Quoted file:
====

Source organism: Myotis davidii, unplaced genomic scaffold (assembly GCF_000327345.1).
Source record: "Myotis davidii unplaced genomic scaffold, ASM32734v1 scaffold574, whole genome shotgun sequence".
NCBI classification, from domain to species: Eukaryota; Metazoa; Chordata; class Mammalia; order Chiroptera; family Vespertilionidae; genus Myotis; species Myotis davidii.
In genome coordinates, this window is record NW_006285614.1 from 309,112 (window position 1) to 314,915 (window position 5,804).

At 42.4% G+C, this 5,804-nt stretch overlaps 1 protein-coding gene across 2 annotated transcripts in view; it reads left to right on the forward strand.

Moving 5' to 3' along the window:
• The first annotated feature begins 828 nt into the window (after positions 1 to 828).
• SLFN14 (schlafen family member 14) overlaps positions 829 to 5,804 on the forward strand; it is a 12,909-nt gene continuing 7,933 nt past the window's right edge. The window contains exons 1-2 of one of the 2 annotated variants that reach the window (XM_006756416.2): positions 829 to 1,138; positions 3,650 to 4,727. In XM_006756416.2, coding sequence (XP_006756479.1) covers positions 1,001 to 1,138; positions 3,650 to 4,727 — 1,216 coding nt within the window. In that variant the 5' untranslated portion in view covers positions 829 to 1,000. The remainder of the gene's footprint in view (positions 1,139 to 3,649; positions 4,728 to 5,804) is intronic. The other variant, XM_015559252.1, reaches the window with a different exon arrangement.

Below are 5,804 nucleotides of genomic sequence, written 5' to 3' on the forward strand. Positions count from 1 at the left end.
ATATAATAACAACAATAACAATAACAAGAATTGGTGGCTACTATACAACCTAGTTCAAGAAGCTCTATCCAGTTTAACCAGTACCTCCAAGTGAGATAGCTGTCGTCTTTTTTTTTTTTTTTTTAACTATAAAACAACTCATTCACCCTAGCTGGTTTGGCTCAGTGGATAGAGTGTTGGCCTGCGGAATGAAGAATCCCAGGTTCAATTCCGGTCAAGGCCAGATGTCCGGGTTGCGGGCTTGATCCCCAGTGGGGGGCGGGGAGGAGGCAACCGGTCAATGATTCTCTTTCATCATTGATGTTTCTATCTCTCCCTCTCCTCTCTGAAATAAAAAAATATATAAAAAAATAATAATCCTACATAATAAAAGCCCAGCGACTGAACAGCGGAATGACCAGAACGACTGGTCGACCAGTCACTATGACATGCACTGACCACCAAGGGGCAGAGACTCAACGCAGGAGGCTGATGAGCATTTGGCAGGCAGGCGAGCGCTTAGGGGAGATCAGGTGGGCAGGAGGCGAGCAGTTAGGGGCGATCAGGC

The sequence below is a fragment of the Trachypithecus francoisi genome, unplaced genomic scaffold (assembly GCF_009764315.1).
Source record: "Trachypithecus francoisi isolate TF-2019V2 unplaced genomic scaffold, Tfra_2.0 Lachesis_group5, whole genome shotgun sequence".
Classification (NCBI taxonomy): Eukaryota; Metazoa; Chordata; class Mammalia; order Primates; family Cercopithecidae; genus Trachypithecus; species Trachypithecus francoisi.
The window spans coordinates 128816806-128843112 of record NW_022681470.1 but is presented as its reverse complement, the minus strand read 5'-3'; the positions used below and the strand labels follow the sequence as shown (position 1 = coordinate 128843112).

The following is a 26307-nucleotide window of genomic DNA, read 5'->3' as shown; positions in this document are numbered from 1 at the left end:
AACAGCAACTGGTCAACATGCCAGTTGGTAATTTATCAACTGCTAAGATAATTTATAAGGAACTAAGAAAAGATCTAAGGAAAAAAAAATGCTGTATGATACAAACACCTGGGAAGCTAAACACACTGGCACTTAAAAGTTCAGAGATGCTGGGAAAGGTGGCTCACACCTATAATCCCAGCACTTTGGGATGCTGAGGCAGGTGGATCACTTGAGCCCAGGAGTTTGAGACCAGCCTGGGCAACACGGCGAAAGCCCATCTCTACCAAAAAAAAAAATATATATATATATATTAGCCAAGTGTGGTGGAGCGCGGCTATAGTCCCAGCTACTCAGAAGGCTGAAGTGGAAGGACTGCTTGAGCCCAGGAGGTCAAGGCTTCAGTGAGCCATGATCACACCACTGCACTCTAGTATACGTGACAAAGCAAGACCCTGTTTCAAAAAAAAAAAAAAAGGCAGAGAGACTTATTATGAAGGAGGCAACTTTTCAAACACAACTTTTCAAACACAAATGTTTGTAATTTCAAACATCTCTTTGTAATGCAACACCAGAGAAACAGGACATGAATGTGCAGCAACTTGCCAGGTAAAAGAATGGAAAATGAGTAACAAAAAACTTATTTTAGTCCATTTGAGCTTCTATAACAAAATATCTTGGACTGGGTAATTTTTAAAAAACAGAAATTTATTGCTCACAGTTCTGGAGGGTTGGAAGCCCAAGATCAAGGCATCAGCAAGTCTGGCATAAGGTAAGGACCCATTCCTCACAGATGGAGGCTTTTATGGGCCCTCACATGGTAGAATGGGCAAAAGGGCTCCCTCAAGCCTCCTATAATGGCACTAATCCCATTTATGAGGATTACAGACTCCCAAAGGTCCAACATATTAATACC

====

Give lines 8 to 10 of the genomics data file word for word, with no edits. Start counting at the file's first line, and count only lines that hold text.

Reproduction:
• SLFN14 (schlafen family member 14) overlaps positions 829 to 5,804 on the forward strand; it is a 12,909-nt gene continuing 7,933 nt past the window's right edge. The window contains exons 1-2 of one of the 2 annotated variants that reach the window (XM_006756416.2): positions 829 to 1,138; positions 3,650 to 4,727. In XM_006756416.2, coding sequence (XP_006756479.1) covers positions 1,001 to 1,138; positions 3,650 to 4,727 — 1,216 coding nt within the window. In that variant the 5' untranslated portion in view covers positions 829 to 1,000. The remainder of the gene's footprint in view (positions 1,139 to 3,649; positions 4,728 to 5,804) is intronic. The other variant, XM_015559252.1, reaches the window with a different exon arrangement.

Below are 5,804 nucleotides of genomic sequence, written 5' to 3' on the forward strand. Positions count from 1 at the left end.
ATATAATAACAACAATAACAATAACAAGAATTGGTGGCTACTATACAACCTAGTTCAAGAAGCTCTATCCAGTTTAACCAGTACCTCCAAGTGAGATAGCTGTCGTCTTTTTTTTTTTTTTTTTAACTATAAAACAACTCATTCACCCTAGCTGGTTTGGCTCAGTGGATAGAGTGTTGGCCTGCGGAATGAAGAATCCCAGGTTCAATTCCGGTCAAGGCCAGATGTCCGGGTTGCGGGCTTGATCCCCAGTGGGGGGCGGGGAGGAGGCAACCGGTCAATGATTCTCTTTCATCATTGATGTTTCTATCTCTCCCTCTCCTCTCTGAAATAAAAAAATATATAAAAAAATAATAATCCTACATAATAAAAGCCCAGCGACTGAACAGCGGAATGACCAGAACGACTGGTCGACCAGTCACTATGACATGCACTGACCACCAAGGGGCAGAGACTCAACGCAGGAGGCTGATGAGCATTTGGCAGGCAGGCGAGCGCTTAGGGGAGATCAGGTGGGCAGGAGGCGAGCAGTTAGGGGCGATCAGGC